Made in Czechoslovokia; authentic (with makers marks) 9 plates measuring 11 inch diameter. In family for 50 years; purchased by my father, now deceased, in estate lot. Kept on plate rail. Never used since acquiring.
Unknown. My father, an antique collector by hobby, bought these in the 1950s as antiques and kept them on a plate rail.
Good afternoon, Sally,
These are really lovely plates in the style of those made by KPM, or Koenigliche Porzelan Manufactur, which was made in Berlin. Makers marks would have been impressed and typically were applied before the final firing glaze (and termed 'underglazed'); the gilt bell-shaped mark is an overglaze mark and is likely that of a retailer (I have combed my porcelain books and can't find who it might have been). The independent republic of Czechoslovakia was created in 1918, so any porcelain that says "made in Czechoslovakia" was made after that date.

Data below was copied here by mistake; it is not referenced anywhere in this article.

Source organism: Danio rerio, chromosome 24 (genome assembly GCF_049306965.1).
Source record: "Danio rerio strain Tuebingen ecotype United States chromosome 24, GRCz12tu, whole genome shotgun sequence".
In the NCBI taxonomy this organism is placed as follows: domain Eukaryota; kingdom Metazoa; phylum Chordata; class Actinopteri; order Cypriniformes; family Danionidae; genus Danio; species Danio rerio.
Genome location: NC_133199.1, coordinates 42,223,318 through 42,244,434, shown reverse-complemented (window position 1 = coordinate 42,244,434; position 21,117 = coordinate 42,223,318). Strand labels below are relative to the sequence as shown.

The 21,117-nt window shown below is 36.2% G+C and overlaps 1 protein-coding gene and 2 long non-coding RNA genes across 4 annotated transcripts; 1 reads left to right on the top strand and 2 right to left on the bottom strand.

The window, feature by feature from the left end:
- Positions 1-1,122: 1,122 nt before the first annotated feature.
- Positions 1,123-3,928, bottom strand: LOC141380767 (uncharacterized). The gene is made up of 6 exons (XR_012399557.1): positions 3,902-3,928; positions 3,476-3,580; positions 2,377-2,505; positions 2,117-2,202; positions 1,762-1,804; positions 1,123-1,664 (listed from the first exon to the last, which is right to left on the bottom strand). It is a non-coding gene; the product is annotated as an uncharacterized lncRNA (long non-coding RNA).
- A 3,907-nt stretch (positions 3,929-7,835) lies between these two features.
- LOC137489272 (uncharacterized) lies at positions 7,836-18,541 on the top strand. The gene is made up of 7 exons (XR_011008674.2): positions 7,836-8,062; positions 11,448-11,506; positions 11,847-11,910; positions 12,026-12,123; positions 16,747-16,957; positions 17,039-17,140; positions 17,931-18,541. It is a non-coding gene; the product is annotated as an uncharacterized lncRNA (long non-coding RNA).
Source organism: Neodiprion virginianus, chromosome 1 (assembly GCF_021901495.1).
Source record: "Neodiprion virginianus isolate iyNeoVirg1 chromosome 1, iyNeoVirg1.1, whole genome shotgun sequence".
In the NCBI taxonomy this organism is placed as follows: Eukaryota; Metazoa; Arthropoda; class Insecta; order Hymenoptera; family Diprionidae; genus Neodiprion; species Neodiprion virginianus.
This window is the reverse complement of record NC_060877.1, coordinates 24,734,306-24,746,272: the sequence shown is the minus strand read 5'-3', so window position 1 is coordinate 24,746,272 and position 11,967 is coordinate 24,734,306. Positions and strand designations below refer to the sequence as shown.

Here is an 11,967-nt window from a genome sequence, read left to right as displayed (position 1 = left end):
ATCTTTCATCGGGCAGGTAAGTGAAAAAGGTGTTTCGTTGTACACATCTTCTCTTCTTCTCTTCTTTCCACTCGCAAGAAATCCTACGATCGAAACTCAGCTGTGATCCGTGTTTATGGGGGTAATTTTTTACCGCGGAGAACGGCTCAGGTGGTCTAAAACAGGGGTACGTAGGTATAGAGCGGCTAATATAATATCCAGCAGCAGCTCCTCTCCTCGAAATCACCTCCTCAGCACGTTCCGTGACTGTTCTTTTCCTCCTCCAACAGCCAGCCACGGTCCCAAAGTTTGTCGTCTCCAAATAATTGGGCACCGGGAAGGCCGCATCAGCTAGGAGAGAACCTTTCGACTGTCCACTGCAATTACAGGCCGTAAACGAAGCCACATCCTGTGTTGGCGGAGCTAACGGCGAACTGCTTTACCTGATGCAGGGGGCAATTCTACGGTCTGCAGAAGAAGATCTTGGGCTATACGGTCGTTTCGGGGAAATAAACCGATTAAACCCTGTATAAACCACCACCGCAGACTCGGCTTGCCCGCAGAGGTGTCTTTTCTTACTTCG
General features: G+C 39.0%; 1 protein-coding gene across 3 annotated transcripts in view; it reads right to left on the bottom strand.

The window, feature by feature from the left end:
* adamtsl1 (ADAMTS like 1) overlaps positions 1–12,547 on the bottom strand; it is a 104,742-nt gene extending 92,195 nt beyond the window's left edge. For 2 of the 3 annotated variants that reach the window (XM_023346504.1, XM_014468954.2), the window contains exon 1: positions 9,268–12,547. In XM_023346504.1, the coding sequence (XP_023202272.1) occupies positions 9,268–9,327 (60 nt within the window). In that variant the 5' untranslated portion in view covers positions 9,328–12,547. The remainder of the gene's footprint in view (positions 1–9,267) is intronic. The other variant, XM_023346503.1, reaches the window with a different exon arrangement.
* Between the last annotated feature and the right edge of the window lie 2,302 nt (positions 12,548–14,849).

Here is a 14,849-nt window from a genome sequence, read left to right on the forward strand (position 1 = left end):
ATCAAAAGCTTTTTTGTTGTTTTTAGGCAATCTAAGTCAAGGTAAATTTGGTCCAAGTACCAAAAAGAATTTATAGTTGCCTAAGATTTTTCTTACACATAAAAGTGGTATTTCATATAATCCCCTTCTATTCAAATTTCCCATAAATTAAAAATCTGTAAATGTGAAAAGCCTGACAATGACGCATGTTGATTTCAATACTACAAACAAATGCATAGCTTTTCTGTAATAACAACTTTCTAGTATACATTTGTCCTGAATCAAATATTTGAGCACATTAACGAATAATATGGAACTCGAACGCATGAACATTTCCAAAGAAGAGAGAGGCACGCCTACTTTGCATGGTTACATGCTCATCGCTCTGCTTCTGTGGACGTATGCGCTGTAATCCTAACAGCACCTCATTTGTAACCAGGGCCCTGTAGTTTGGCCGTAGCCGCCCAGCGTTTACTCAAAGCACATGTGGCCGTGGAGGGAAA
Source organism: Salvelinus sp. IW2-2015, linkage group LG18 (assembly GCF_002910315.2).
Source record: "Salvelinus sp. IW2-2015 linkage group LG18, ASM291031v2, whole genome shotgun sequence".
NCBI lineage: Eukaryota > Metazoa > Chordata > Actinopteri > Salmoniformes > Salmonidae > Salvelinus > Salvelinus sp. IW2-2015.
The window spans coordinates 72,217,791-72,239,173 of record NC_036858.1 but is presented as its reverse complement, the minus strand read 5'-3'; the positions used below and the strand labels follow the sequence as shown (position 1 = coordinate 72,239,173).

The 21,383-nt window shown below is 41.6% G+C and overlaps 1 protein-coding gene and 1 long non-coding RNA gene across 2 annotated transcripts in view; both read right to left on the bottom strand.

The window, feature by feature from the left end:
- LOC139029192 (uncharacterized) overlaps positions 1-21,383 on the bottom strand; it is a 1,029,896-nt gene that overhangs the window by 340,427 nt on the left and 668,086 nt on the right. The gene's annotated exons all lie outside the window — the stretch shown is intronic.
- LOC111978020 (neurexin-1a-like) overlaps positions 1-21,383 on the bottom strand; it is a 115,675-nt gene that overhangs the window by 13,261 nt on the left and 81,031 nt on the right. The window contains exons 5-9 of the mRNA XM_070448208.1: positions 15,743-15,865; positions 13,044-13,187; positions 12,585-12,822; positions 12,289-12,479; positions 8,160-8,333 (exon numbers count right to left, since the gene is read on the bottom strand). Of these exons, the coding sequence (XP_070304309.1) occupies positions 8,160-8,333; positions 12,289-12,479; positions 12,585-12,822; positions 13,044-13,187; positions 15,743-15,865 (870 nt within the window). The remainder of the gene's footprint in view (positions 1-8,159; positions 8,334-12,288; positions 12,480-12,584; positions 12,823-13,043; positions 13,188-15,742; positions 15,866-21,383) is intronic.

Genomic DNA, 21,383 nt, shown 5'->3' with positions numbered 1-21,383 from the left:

Except for Wirkner, who is known to have worked for KPM, I am not finding any porcelain decorators named Hüttl; Schmidt; Poculus or A Dörr, either in any of my extensive library of books on European porcelains or online.
Based on the photographs and information provided, and subject to examination, you have:
A set of Nine Bavarian Hand Painted and Parcel Gilt Cabinet Plates
made in Czechoslovakia, 1918-1930; bearing retailers bell-form mark underneath.
Each depicting Classical figures against a brown ground, with cobalt rim
Comprising, signed by: (3) by Hüttl; (2) by Schmidt; (1) each by G. Vogl, Wirkner, Poculus and A Dörr.
Each 11 inches diameter
$800-1,200 (represents a fair market value for auction purposes; retail or asking price may vary).
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